A New Beginning
In response to the devastating war, AGBU mobilized all its humanitarian resources to surmount countless challenges, providing civilian refugees with shelter, food, and sustenance. Meline’s sister was the first to move to Yerevan and reach out to AGBU Armenia to find shelter for her immediate family members. Later, other relatives, including the Yessayans, reunited under one roof. Eventually, AGBU Vahe Karapetian Center hosted the Yessayans’ extended family of 21. “We were so lucky to meet such open-hearted people on our way. We were disappointed and demoralized. But here in Yerevan we received the level of assistance that temporarily freed us from day-to-day worries,” says Armen.
After living at the center for several months, most of the Yessayans’ relatives decided to return to Artsakh to rebuild their life in Stepanakert, close enough to their lost lands. However, the Yessayans made up their mind to stay in Yerevan for several reasons.
Their children had shown psychological trauma resulting from the war but adapted well to the kindergarten in Yerevan, making new friends and feeling comfortable and secure. Not to upset their routine again, their parents decided to stay in Yerevan for another six months, yet worried that any day the administration might ask them to leave. “But that never happened, and we could live there as long it took to recover from our own pain and find permanent shelter,” notes Meline with gratitude.
AGBU further assisted the family, offering Armen a service contract for temporary employment. He was hired to oversee the preparation of food and sustenance packages and coordinate deliveries to other displaced families. “Each supply was meant for 700 packages, and each package included hygiene essentials and food, such as chicken, butter, cheese, eggs, beans, and much more. Nowhere else one could find such a full package of assistance,” Armen emphasized. In turn, more than a year and a half later, Meline now has a kitchen of her own where she can reach for whatever she needs from the shelf, saying, “I still use the washing powder from these aid packages.”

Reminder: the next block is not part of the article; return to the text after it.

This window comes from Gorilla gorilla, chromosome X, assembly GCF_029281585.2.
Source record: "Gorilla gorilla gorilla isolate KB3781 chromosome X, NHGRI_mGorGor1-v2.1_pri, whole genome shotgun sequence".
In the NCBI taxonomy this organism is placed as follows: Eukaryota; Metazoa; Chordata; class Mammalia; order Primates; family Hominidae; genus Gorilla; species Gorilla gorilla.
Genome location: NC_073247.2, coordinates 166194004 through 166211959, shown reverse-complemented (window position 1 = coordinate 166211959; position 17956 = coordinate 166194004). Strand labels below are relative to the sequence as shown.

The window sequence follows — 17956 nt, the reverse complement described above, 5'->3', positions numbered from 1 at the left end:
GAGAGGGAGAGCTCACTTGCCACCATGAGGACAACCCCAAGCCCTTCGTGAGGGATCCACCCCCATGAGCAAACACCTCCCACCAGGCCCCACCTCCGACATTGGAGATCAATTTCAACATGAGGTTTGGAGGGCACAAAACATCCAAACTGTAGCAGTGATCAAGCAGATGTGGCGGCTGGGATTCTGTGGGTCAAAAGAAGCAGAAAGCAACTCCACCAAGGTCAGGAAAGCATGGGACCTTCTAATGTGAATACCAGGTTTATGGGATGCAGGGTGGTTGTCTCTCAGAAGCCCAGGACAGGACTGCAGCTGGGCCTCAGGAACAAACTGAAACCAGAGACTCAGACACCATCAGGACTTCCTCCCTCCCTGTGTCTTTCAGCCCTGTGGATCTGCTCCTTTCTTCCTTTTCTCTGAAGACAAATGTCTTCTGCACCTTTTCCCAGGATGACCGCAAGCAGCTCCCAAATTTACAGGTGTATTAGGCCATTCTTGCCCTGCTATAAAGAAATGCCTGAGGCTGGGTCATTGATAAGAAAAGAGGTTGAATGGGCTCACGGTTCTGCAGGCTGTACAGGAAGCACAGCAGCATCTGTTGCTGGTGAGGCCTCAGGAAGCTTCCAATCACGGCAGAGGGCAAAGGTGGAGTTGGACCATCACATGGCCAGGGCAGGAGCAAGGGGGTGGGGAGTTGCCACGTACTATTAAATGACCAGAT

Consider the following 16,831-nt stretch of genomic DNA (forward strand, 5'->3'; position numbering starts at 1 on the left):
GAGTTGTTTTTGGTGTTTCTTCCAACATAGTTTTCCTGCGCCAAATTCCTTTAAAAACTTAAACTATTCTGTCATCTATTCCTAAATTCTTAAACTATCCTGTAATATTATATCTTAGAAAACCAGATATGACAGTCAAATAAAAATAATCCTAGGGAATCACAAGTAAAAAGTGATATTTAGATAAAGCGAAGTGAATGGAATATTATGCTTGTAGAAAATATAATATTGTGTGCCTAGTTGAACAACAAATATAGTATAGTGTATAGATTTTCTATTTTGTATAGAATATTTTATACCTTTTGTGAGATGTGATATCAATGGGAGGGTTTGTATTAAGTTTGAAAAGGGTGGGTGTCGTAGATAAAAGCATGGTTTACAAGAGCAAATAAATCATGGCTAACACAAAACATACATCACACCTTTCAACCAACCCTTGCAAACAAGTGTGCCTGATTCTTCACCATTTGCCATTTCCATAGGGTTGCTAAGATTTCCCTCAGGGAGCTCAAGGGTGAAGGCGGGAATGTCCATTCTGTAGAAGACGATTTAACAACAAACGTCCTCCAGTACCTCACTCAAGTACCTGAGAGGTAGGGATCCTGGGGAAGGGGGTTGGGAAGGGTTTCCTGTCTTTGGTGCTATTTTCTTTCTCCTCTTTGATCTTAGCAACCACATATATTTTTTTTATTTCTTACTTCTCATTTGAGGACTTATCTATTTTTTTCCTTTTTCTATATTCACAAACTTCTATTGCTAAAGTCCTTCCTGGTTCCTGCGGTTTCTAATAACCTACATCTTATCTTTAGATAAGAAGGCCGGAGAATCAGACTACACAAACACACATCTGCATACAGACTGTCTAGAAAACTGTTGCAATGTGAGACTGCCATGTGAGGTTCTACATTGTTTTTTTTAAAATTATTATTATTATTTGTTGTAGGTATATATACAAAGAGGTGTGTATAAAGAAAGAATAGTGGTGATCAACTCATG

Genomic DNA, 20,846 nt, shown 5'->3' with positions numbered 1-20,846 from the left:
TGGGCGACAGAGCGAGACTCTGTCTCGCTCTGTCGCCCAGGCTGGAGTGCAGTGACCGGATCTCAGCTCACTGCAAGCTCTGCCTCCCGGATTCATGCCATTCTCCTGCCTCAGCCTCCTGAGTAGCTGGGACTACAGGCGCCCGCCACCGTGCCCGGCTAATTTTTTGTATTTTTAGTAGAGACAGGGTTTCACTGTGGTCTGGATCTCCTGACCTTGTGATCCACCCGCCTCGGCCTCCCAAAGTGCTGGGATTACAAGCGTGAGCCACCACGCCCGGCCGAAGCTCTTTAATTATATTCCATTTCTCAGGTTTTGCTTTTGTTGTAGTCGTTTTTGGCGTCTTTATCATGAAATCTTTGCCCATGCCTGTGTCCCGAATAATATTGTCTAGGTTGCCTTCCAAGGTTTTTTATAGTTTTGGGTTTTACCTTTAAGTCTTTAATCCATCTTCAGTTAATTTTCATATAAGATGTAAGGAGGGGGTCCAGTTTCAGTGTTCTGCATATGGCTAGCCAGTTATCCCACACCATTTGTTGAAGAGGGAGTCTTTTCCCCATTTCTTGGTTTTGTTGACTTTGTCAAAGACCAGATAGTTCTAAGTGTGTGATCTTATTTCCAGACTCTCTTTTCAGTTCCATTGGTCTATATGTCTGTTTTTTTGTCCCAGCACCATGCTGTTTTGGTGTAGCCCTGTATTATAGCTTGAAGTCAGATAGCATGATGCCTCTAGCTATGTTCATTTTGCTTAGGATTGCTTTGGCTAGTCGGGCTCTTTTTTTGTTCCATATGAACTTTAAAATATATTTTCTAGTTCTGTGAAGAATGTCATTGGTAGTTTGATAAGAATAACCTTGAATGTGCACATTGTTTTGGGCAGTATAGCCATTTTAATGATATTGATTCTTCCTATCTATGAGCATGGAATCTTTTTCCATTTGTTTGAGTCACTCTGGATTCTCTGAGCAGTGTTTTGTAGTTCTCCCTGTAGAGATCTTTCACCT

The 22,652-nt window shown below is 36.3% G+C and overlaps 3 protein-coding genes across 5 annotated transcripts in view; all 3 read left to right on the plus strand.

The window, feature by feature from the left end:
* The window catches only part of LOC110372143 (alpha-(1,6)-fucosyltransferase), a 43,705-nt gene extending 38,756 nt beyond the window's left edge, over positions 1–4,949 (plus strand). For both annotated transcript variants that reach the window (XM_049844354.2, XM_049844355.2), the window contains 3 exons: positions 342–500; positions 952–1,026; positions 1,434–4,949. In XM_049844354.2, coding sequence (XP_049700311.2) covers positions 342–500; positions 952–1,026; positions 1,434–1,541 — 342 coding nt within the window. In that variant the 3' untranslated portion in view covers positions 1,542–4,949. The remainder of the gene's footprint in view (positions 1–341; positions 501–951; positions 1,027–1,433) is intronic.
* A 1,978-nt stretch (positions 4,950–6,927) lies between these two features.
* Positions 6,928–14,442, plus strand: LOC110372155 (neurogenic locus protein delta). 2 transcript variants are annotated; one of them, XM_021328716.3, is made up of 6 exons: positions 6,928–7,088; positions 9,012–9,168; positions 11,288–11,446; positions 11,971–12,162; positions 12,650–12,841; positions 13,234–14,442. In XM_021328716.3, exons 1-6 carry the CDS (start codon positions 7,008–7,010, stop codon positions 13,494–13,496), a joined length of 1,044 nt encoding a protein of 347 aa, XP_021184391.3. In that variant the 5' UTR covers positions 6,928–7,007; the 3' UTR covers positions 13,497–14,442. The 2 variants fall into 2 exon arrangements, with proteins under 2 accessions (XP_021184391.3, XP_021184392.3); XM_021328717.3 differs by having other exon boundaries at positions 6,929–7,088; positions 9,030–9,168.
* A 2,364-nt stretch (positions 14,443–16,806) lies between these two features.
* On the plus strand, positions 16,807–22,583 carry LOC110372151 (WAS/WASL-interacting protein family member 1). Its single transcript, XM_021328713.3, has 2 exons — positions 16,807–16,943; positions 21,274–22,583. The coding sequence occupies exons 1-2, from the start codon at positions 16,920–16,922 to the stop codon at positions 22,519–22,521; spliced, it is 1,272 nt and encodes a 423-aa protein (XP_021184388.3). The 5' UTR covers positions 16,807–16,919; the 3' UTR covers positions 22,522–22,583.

After nine months, AGBU helped the family find and move to permanent housing in the same neighborhood, additionally providing them with priority household appliances, such as washing machine, an iron and a kettle.
Now, over a year and a half later, the Yessayans are settled in Yerevan. Living in a house with a garden in front is a throwback to their life of Aknaghbyur. Meline is content with the garden in which she can work with the soil, cultivate greens and fruit while, as she points out, scattering all her negative thoughts away.
They visit Artsakh quite frequently but each time reassure themselves that they made the right decision. “Mount Kirs is directly visible from Stepanakert. Whenever we go there, we look at the mountain and visualize our village right in front of it. The pain is immense and unbearable. Yerevan alleviates our wounds and helps us move forward,” says Armen.
The Yessayans are forever grateful for the unwavering assistance they received as a displaced family. Armen recalls the passages that he came across while reading Vahe Karapetian’s book Will That Belongs to an Armenian, saying, “As Mr. Karapetian wrote, it’s our choice to see if the glass is half full or half empty. With all the unconditional support we received, I am determined to always look at life as half full—for the sake of my children, for the sake of my homeland.”
This article was featured in the 2022 release of AGBU Impact Magazine. For more information on AGBU Global Relief Fund, click here.